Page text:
In 1997, psychologist Arthur Aron and his team published a paper explaining how to accelerate the development of intimacy between two people. The team came up with a list of 36 questions divided in to three sets – each set with more probing questions than the last – and made a pair of strangers answer each question in order. In later versions of the study, participants were also told to lock eyes for four minutes after finishing the questions, to create even more intimacy.
The team found that this method significantly increased the closeness felt between two people compared to standard small talk. More interestingly, even if people had different personalities (e.g. introvert and extrovert), or one person thought the other did not share any commonalities with them, the method worked.
It does not take a scientist to figure out why this method is so effective in fostering closeness. We feel close and connected to people who we feel we can open ourselves up to. When we love someone, we reveal our physical weak spots, such as showing our neckline or exposing our torso as we greet them with a hug. We also open up our psychological weak spots: our vulnerabilities, our insecurities and our neuroses.
When the other person reciprocates by showing us their own inner selves (instead of bolting out the door), we feel safe as we trust them not to hurt us. We allow them to see who we really are behind the mask and shield, welcoming the connection between our souls.
The foundation of a strong relationship is open communication, honesty, mutual trust and understanding. The questionnaire is simply a rough beginner’s guide to exploring each other’s identity, so that we can learn more about ourselves and each other. It means that if we want to connect with someone, we must talk to them openly, rather than trying to investigate their lives via social media, assuming their thoughts and intentions, or playing games.
The questions are as follows. Try completing it with someone you wish to get to know better, ideally in a comfortable, peaceful space.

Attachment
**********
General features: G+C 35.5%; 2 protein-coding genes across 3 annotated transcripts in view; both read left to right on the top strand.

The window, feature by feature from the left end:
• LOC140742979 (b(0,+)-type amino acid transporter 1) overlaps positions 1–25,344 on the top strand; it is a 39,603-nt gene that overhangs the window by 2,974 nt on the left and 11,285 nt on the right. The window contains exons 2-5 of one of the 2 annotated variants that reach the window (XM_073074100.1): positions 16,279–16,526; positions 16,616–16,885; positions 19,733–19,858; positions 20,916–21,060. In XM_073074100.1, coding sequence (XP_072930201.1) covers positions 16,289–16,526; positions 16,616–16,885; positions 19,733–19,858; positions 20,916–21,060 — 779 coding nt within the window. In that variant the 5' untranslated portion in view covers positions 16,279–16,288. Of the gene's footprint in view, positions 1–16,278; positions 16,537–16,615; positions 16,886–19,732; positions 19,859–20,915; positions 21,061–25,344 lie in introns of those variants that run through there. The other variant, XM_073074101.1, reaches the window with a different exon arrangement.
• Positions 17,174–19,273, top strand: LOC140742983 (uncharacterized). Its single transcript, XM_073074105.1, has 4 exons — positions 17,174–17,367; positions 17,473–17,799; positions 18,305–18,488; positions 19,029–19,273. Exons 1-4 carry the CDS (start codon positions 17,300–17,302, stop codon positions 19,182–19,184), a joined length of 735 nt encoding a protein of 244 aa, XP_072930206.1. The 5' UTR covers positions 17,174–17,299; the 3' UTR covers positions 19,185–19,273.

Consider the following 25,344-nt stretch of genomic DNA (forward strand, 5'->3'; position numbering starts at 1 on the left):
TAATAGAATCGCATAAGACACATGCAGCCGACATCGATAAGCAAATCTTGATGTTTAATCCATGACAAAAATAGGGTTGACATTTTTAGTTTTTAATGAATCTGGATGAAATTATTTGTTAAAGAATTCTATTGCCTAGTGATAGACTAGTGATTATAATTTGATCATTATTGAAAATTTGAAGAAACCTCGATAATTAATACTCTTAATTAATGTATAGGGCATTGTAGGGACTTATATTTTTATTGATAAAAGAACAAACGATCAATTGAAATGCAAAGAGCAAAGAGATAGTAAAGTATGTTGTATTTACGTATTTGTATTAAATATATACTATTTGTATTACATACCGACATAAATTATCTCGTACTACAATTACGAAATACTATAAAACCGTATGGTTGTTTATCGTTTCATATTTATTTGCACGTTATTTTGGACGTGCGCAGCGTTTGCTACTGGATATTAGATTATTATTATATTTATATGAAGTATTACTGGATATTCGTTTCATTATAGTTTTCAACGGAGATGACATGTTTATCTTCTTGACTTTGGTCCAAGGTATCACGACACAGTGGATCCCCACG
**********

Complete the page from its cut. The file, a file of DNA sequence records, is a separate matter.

1. Given the choice of anyone in the world, whom would you want as a dinner guest?
2. Would you like to be famous? In what way?
3. Before making a telephone call, do you ever rehearse what you are going to say? Why?
4. What would constitute a “perfect” day for you?
5. When did you last sing to yourself? To someone else?
6. If you were able to live to the age of 90 and retain either the mind or body of a 30-year-old for the last 60 years of your life, which would you want?
7. Do you have a secret hunch about how you will die?
8. Name three things you and your partner appear to have in common.
9. For what in your life do you feel most grateful?
10. If you could change anything about the way you were raised, what would it be?
11. Take four minutes and tell your partner your life story in as much detail as possible.
12. If you could wake up tomorrow having gained any one quality or ability, what would it be?
13. If a crystal ball could tell you the truth about yourself, your life, the future or anything else, what would you want to know?
14. Is there something that you’ve dreamed of doing for a long time? Why haven’t you done it?
15. What is the greatest accomplishment of your life?
16. What do you value most in a friendship?
17. What is your most treasured memory?
18. What is your most terrible memory?
19. If you knew that in one year you would die suddenly, would you change anything about the way you are now living? Why?
20. What does friendship mean to you?
21. What roles do love and affection play in your life?
22. Alternate sharing something you consider a positive characteristic of your partner. Share a total of five items.
23. How close and warm is your family? Do you feel your childhood was happier than most other people’s?
24. How do you feel about your relationship with your mother?
25. Make three true “we” statements each. For instance, “We are both in this room feeling…”
26. Complete this sentence: “I wish I had someone with whom I could share…”
27. If you were going to become a close friend with your partner, please share what would be important for him or her to know.
28. Tell your partner what you like about them; be very honest this time, saying things that you might not say to someone you’ve just met.
29. Share with your partner an embarrassing moment in your life.
30. When did you last cry in front of another person? By yourself?
31. Tell your partner something that you like about them already.
32. What, if anything, is too serious to be joked about?
33. If you were to die this evening with no opportunity to communicate with anyone, what would you most regret not having told someone? Why haven’t you told them yet?
34. Your house, containing everything you own, catches fire. After saving your loved ones and pets, you have time to safely make a final dash to save any one item. What would it be? Why?
35. Of all the people in your family, whose death would you find most disturbing? Why?
36. Share a personal problem and ask your partner’s advice on how he or she might handle it. Also, ask your partner to reflect back to you how you seem to be feeling about the problem you have chosen.